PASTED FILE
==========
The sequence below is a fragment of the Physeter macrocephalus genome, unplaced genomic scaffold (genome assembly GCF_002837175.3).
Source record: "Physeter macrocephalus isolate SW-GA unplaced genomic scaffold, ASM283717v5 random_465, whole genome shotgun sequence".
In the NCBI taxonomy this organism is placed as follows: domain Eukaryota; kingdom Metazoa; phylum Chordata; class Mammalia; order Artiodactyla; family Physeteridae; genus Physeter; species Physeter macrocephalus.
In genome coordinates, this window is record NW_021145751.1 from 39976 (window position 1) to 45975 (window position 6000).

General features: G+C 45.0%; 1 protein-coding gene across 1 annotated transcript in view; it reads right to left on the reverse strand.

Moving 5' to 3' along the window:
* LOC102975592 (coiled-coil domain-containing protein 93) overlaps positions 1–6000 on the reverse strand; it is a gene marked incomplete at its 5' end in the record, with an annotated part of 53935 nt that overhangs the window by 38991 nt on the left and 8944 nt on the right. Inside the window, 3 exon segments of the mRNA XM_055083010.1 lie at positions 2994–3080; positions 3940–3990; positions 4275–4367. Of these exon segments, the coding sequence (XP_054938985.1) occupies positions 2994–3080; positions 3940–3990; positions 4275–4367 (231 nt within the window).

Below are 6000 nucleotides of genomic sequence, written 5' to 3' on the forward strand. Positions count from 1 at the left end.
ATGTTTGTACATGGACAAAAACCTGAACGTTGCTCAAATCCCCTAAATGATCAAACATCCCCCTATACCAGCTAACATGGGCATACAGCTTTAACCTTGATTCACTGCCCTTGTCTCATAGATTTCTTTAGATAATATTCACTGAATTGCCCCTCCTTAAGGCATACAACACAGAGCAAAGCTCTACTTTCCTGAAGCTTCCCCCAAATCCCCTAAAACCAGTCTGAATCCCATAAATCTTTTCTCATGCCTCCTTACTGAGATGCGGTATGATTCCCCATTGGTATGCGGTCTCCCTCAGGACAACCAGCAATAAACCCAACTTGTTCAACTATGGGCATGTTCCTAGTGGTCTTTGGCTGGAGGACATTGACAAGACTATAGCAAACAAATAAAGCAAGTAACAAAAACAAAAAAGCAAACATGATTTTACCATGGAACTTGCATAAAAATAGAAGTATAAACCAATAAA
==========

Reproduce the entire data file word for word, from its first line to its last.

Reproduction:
The sequence below is a fragment of the Physeter macrocephalus genome, unplaced genomic scaffold (genome assembly GCF_002837175.3).
Source record: "Physeter macrocephalus isolate SW-GA unplaced genomic scaffold, ASM283717v5 random_465, whole genome shotgun sequence".
In the NCBI taxonomy this organism is placed as follows: domain Eukaryota; kingdom Metazoa; phylum Chordata; class Mammalia; order Artiodactyla; family Physeteridae; genus Physeter; species Physeter macrocephalus.
In genome coordinates, this window is record NW_021145751.1 from 39976 (window position 1) to 45975 (window position 6000).

General features: G+C 45.0%; 1 protein-coding gene across 1 annotated transcript in view; it reads right to left on the reverse strand.

Moving 5' to 3' along the window:
* LOC102975592 (coiled-coil domain-containing protein 93) overlaps positions 1–6000 on the reverse strand; it is a gene marked incomplete at its 5' end in the record, with an annotated part of 53935 nt that overhangs the window by 38991 nt on the left and 8944 nt on the right. Inside the window, 3 exon segments of the mRNA XM_055083010.1 lie at positions 2994–3080; positions 3940–3990; positions 4275–4367. Of these exon segments, the coding sequence (XP_054938985.1) occupies positions 2994–3080; positions 3940–3990; positions 4275–4367 (231 nt within the window).

Below are 6000 nucleotides of genomic sequence, written 5' to 3' on the forward strand. Positions count from 1 at the left end.
ATGTTTGTACATGGACAAAAACCTGAACGTTGCTCAAATCCCCTAAATGATCAAACATCCCCCTATACCAGCTAACATGGGCATACAGCTTTAACCTTGATTCACTGCCCTTGTCTCATAGATTTCTTTAGATAATATTCACTGAATTGCCCCTCCTTAAGGCATACAACACAGAGCAAAGCTCTACTTTCCTGAAGCTTCCCCCAAATCCCCTAAAACCAGTCTGAATCCCATAAATCTTTTCTCATGCCTCCTTACTGAGATGCGGTATGATTCCCCATTGGTATGCGGTCTCCCTCAGGACAACCAGCAATAAACCCAACTTGTTCAACTATGGGCATGTTCCTAGTGGTCTTTGGCTGGAGGACATTGACAAGACTATAGCAAACAAATAAAGCAAGTAACAAAAACAAAAAAGCAAACATGATTTTACCATGGAACTTGCATAAAAATAGAAGTATAAACCAATAAA